“Empire” season-finale, 8-10 p.m., Fox.

With emotions in
hyperdrive (sweetened by occasional songs), “Empire” has soared
in the ratings. Those emotions peaked last week, when Lucious
admitted to a gunman that he's the biological father of the girl his
son had considered his own. We found new reasons to hate him ... or
to admire his courage.

Both views are
common in this show, where Cookie (the superb Taraji Henson),
Lucious' ex-wife, has become our favorite ex-con. Tonight, their sons
have a musical duel; Patti LaBelle also performs.

“Melissa & Joey,” 8 p.m., ABC Family.

At a time when
comedies are wobbling, this has great quantity (82 episodes in its
first three seasons) and adequate quality. The stars (Melissa Joan
Hart and Joey Lawrence) are likable, the jokes are OK and the stories
– unlike tonight's “Baby Daddy” – are non-stupid. Here's the
last new one until June.

After raising her
niece and nephew, Melissa is married to Joey and obsessing on getting
pregnant. Now comes a jolt: Her nephew, who left suddenly to work
for AmeriCorps, has returned just as abruptly.

ALTERNATIVE: “The Untold Story of 'The Sound of Music,'” 10 p.m.,

Fifty years ago this
month, the “Sound” movie debuted. Many critics grumped, noting
(correctly) that the story is slim and tepid; fans cheered, noting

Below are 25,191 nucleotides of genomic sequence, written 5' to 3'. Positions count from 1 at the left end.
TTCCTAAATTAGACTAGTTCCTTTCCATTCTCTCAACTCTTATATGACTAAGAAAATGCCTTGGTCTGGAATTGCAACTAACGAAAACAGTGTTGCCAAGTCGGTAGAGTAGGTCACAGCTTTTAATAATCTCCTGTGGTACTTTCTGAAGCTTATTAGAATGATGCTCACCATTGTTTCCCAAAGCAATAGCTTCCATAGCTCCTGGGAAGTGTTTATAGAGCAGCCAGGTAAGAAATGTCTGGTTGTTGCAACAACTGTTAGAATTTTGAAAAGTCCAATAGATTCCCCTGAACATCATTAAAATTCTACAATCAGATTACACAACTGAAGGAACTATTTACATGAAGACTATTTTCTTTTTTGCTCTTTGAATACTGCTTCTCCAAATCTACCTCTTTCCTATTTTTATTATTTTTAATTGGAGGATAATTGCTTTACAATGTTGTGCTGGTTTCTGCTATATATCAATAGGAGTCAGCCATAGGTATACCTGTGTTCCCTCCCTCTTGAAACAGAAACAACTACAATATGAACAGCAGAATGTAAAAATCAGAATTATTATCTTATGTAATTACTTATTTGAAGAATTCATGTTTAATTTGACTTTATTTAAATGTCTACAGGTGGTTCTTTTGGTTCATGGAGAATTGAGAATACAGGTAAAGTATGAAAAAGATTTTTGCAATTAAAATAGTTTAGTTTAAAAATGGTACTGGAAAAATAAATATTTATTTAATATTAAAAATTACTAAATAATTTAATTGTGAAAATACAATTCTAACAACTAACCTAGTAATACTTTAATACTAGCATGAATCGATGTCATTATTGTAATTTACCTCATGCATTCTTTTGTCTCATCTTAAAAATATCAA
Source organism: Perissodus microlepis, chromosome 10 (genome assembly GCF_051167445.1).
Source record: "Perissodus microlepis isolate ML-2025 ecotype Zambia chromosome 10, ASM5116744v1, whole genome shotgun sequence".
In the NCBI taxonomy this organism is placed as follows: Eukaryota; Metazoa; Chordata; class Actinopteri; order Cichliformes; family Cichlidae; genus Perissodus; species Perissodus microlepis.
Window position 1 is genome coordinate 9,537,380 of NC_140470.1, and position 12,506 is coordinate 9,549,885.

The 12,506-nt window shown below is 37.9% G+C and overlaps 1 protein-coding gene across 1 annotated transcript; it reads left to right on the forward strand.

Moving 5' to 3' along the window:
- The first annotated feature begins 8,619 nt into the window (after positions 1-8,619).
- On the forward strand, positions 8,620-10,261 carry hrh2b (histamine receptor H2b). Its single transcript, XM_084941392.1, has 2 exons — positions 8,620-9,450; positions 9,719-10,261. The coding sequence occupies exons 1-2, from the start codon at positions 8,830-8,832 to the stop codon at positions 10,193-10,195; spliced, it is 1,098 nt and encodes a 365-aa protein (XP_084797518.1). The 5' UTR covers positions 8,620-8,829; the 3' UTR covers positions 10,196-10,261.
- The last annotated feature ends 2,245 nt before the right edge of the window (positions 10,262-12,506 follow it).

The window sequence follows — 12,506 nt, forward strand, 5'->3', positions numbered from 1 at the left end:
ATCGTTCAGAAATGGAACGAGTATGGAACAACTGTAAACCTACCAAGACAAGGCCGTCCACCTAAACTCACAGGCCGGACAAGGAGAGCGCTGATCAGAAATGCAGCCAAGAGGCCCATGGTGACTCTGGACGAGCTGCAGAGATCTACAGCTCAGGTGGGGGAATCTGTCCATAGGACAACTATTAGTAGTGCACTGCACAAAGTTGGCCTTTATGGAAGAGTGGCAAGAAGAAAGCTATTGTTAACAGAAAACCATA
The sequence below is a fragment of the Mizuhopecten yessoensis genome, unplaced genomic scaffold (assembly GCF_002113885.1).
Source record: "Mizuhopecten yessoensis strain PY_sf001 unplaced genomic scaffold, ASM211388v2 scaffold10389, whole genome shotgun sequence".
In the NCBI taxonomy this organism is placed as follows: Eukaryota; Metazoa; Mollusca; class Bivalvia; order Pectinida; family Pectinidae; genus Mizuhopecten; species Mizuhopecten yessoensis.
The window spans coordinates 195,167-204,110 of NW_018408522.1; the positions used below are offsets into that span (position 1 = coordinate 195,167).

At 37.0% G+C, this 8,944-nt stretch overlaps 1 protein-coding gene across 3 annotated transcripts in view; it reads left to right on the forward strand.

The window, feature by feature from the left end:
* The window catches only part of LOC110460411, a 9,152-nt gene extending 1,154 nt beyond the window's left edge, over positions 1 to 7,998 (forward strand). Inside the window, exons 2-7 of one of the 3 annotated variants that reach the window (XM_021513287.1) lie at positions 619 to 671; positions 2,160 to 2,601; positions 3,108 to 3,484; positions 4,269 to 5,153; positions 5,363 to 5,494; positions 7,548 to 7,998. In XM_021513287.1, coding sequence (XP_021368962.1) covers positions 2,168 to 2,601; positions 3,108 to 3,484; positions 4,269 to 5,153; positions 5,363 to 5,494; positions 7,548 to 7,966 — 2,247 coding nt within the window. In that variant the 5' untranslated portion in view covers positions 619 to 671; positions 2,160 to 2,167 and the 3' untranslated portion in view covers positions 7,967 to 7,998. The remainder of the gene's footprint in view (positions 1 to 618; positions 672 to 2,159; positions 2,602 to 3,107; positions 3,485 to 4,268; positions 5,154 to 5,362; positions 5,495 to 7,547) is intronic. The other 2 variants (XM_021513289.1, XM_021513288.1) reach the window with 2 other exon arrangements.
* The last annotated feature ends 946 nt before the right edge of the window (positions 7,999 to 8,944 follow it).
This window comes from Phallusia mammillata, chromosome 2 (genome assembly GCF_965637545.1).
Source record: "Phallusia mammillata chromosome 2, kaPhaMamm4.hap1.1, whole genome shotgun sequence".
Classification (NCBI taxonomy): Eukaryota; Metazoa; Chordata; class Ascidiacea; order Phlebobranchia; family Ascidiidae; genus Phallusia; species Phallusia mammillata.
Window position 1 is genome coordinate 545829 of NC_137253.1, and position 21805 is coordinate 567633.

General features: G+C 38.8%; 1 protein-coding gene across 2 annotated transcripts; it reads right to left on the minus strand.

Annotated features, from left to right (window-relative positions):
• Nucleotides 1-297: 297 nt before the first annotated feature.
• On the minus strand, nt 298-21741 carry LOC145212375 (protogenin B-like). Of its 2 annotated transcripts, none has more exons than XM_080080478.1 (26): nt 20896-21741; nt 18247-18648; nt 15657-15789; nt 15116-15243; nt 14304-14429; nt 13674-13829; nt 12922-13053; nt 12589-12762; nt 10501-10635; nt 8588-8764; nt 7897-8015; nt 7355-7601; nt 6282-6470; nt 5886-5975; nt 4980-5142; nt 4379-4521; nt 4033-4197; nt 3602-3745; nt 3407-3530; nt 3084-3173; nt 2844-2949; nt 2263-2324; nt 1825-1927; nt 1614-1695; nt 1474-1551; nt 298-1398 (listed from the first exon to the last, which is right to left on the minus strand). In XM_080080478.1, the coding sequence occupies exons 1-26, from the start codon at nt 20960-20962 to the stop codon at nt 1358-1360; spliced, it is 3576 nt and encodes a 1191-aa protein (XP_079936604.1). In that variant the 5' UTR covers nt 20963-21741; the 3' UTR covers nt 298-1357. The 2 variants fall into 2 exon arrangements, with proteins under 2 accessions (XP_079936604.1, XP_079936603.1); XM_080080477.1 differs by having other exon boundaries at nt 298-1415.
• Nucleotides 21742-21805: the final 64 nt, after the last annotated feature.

(also correctly) that the music and Julie Andrews are superb. One
list says only “Gone With the Wind” and “Star Wars” have sold
more tickets.

The songs still
soar, as Lady Gaga and Carrie Underwood have proven lately. Now ABC
-- which shows “Sound” annually -- views the history of the film
and the real events that it (and the Broadway musical) fictionalized
broadly. Diane Sawyer takes Andrews to key Austrian sites she'd never

Other choices

“Survivor,” 8
and 9 p.m., CBS. So far, the hardy “blue collar” team has been
untouched, while “white collar” lost one person (retail buyer So
Kim) and “no collar” lost two (Vince Sly, a coconut vendor, and
Nina Poersch, an advocate for the hearing-impaired). Now CBS promises
to shake up the teams.

“The Mysteries of
Laura,” 8 p.m., NBC. In a rerun, a murder victim was a drag queen
AND a member of a secret fight club. Also, a friend (Kelly
Rutherford) takes Laura on a wild night on the town.

“The Middle,” 8
p.m., ABC. The Hecks learn that Darrin proposed to Sue ... and learn
what she said.

“Baby Daddy,”
8:30 p.m., ABC Family. Loud and cartoonish, this show starts with an
awful plot, then piles things on noisily. Riley kept dating Ben, even
after knowing that she loved Danny (his brother) and Danny loved her.
Also, Ben and his mom wretchedly botch a secret-admirer Web scheme.

“Modern Family,”
9 p.m., ABC. In a rerun, Claire grabs the last remaining first-class
seat on the plane, leaving Phil in coach. Also, Sal (Elizabeth Banks)
gets a belated baby shower.

“CSI: Cyber,” 10
p.m., CBS. Someone is hacking into the dispatch system of a car
service, in order to target some of its high-end clients.

More drama, 10 p.m.,
cable. For classy hours, try FX's “The Americans” (Elizabeth has
a tough request) or BBC America's “Broadchurch” (Ellie finds some
distrubing evidence), which follows a terrific “Sherlock” at 8.
For something else, E reruns its debut of the glitzy “The Royals.”

TV column for Tuesday, March 17